S&T Policy Fellows Celebrate 40 Years
Growing impact. The 2012–2013 class of Fellows is the largest yet for the influential AAAS program. CREDIT: AAAS Science & Technology Policy Fellowships
In 1973, the first class of AAAS Science & Technology Policy Fellows was dispatched to Washington, D.C. The seven select scientists and engineers were the vanguard of a movement that, four decades later, has grown to more than 2500 researchers who provide unmatched expertise to address public science issues.
“Scientists are trained to be able to quantify uncertainty,” said Jessica Tuchman Mathews, president of the Carnegie Endowment for International Peace and a member of the 1973 class. “And since that’s so much of what Congress has to do, it’s an incredibly valuable set of skills.”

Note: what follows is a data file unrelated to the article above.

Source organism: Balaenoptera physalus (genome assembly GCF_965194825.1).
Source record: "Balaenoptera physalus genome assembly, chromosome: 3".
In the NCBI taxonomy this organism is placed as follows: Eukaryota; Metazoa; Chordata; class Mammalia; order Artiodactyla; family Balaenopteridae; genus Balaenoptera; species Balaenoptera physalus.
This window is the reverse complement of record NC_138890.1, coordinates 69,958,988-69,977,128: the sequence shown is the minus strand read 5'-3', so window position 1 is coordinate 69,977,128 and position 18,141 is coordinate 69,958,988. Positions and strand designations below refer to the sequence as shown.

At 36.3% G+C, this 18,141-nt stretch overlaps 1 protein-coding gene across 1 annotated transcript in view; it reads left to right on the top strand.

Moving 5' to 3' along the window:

In a series of interviews conducted to commemorate the program’s 40th anniversary, Mathews and other top-level alumni said the Fellowships have had a dramatic effect on their careers. [Watch all of the 40th-anniversary interviews at www.aaas.org/go/fellowsvideo.] They also feel that the program has had a transformative impact on U.S. and global science policy.
In recent years, S&T Fellows have helped to set up a digital library for Iraqi scientists, provided key data to support the Endangered Species Act, contributed to a federal task force on global climate change adaptation, and worked on recovery and reconstruction projects in Haiti just weeks after the country’s devastating January 2010 earthquake.
The Fellows’ work has been good for science in many ways, said Kerri-Ann Jones, assistant U.S. secretary of state for oceans and international environmental and scientific affairs, and a 1985–86 Diplomacy Fellow. “As scientists became more informed of budget processes and other things, I think they became more active about championing investments in research and development.”
“One of the exciting things about the program,” agreed Fellowships Director Cynthia Robinson, “is that all of those individuals have taken the experience they’ve had in Washington D.C. … to engage in the work that they’ve done throughout the rest of their careers.”